The n-type mono-crystalline silicon (c-Si)n-type mono-crystalline silicon solar cell was fabricated on a 156 x 156mm2 phosphorous-doped Cz silicon substrate with a low-cost industrial IBC process featuring conventional tube doping technologies and fully screen-printed metallization. The cell, developed by Trina’s State Key Laboratory (SKL) of PV Science and Technology (PVST) reached a total-area efficiency of 24.13% as independently measured by the Japan Electrical Safety & Environment Technology Laboratories (JET).
The IBC solar cell has a total measured area of 243.3cm2 and was measured without any aperture with an open-circuit voltage Voc of 702.7mV, a short-circuit current density Jsc of 42.1 mA/cm2 and a fill factor FF of 81.47%.
Trina has been pushing the efficiency of these large cells to stay ahed of perovskite-based cells that are increasing in efficiency. In February 2014, it jointly announced a world record aperture efficiency of 24.37% for a laboratory-scale 4cm2 IBC solar cell, fabricated on a Float Zone (FZ) n-type substrate and using photolithography patterning with the Australian National University (ANU). In December 2014, Trina Solar announced a 22.94% total-area efficiency for an industrial version, large size (156x 156mm2, 6" substrate), IBC solar cell. In April 2016, Trina Solar announced an improved industrial low-cost IBC solar cell with a total-area efficiency of 23.5%.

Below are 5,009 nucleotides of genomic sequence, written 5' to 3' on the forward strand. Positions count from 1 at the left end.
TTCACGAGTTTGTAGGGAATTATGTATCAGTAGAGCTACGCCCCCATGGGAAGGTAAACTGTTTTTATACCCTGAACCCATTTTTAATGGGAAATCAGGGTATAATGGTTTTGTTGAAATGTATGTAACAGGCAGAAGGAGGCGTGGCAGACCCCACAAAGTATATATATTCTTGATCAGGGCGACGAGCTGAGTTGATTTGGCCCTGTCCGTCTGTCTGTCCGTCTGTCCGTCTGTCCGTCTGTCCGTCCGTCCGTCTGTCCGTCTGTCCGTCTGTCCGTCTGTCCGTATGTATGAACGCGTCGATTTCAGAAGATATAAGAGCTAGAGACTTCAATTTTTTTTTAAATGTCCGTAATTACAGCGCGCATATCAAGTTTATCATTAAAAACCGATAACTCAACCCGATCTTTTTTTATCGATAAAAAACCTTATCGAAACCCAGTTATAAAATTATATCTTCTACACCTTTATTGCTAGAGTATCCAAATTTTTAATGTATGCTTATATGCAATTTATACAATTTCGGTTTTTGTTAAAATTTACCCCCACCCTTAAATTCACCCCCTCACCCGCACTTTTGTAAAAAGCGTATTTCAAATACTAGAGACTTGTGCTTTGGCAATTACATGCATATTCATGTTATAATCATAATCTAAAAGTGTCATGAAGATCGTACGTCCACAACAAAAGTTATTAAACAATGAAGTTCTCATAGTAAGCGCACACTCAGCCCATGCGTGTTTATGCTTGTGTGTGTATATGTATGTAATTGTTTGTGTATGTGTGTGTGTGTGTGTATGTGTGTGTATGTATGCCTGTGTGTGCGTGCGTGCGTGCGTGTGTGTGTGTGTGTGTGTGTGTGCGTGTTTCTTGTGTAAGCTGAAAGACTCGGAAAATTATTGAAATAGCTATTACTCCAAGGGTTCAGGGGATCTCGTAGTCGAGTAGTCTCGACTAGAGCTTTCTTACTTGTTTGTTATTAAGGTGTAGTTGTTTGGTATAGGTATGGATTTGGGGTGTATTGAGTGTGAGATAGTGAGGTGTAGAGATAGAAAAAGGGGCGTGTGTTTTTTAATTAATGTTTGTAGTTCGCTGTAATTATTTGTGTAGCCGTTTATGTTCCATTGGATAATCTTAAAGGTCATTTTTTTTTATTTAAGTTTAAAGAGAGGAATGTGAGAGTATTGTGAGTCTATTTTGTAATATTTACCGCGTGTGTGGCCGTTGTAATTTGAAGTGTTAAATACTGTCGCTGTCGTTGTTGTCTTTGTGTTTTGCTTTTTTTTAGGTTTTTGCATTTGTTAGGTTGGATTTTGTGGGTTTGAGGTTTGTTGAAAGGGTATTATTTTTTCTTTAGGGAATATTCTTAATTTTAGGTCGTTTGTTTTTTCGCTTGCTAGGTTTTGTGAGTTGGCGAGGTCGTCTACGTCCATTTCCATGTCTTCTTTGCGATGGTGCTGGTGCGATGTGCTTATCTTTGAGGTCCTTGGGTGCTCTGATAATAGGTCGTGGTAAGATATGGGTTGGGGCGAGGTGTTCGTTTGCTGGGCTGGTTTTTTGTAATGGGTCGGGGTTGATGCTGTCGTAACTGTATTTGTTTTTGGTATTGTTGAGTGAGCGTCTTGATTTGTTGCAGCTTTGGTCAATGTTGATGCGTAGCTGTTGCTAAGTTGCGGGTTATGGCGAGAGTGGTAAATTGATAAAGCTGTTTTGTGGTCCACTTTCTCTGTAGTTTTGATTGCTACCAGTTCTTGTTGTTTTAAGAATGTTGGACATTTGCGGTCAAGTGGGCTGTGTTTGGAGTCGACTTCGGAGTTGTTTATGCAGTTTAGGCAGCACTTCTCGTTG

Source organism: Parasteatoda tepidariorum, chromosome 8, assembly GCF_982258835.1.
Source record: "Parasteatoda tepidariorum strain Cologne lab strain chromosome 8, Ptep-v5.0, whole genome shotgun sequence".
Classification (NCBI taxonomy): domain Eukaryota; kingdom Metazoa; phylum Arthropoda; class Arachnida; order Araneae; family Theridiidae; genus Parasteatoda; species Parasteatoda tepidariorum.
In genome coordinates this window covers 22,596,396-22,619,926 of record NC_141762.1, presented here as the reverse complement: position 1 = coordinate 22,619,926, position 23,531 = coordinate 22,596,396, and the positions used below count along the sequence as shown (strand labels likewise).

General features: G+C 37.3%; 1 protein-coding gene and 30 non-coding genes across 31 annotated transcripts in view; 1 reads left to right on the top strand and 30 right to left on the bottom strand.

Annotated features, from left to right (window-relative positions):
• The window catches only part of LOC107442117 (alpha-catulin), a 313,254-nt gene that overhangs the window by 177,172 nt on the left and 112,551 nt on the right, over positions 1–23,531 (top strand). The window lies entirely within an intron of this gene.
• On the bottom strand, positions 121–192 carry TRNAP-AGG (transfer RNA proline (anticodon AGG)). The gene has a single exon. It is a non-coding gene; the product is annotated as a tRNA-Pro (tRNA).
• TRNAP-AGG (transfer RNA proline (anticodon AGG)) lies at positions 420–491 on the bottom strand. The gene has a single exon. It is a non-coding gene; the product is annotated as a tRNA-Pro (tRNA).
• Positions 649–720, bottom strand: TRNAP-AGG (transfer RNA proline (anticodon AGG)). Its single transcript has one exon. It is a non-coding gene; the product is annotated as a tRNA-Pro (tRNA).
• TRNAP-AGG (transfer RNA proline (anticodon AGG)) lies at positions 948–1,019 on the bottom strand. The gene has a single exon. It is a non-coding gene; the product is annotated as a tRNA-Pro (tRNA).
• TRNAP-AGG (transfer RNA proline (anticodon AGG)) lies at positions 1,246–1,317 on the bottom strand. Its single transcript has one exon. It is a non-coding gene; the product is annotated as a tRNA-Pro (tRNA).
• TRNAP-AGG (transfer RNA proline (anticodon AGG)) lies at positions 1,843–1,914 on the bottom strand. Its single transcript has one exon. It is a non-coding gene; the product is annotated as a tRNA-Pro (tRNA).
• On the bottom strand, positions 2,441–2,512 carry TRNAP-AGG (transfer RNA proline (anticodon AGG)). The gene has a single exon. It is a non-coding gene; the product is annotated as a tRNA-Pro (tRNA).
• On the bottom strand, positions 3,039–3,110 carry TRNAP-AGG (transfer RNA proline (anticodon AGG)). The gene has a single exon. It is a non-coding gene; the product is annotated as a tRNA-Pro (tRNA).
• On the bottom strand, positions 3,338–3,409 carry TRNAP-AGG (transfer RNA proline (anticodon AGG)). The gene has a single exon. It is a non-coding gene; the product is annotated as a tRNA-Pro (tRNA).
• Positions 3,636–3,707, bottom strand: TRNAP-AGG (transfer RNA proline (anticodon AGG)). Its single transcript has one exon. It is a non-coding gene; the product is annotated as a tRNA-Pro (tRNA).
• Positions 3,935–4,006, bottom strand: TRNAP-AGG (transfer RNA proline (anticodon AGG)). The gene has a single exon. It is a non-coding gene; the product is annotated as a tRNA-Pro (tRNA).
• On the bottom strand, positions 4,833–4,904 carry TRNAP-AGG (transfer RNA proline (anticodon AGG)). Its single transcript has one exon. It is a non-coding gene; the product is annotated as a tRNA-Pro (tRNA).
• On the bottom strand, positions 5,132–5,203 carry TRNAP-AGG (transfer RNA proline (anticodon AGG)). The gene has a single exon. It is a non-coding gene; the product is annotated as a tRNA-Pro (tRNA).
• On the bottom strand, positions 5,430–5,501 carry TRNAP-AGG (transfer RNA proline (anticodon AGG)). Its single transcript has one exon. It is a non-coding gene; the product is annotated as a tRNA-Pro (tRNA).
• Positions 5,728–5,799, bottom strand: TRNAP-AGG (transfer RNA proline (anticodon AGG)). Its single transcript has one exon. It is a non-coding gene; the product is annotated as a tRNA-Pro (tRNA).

The new record of 24.13% total-area efficiency is just 0.24% absolute below the small-area laboratory cell record aperture-efficiency with ANU. Total-area efficiencies are always lower than aperture-efficiencies, due to efficiency losses related to the edges of the cells and electrical contact areas.
"We are very delighted to announce the latest achievement from our research team at the SKL PVST. Over the last few years, our R&D team has managed to continuously improve the efficiency of our n-type IBC solar cells, pushing the limits and surpassing our previous records, and approaching very closely to the performance of our best small-area laboratory cell developed in collaboration with ANU three years ago." said Dr. Pierre Verlinden, Vice-President and Chief Scientist of Trina Solar, which last month